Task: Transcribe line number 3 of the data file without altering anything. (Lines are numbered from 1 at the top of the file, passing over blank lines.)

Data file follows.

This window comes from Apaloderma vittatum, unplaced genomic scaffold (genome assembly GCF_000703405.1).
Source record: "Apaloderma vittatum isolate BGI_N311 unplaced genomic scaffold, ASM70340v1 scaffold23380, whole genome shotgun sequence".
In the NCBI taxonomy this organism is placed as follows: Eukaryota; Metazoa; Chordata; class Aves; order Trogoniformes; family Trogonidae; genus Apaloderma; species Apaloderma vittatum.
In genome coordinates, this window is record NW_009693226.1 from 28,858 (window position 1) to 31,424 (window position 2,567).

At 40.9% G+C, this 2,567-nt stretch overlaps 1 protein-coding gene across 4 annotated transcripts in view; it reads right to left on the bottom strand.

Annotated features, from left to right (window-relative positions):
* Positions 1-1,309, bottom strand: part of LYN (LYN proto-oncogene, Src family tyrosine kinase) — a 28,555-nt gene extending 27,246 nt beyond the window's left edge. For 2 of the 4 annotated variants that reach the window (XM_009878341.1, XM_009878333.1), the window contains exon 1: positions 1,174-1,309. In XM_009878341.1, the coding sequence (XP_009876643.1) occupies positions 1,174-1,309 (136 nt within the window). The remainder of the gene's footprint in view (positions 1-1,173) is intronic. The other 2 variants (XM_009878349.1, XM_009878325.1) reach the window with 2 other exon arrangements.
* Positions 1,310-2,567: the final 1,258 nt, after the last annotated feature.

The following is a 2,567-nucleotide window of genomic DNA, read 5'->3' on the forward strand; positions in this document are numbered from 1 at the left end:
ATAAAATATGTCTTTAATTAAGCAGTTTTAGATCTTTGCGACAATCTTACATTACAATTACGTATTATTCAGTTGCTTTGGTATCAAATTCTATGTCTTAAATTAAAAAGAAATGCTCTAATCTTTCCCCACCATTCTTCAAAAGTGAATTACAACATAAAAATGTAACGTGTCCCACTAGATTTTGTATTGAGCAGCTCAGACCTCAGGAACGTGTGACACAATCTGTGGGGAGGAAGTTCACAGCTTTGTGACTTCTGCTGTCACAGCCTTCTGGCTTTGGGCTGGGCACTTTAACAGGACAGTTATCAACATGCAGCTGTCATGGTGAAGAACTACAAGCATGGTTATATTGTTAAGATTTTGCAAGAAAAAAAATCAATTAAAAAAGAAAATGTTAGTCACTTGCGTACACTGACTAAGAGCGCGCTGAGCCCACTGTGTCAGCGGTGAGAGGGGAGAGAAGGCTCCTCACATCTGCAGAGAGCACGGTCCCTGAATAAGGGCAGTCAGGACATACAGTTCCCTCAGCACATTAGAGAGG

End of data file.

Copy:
In the NCBI taxonomy this organism is placed as follows: Eukaryota; Metazoa; Chordata; class Aves; order Trogoniformes; family Trogonidae; genus Apaloderma; species Apaloderma vittatum.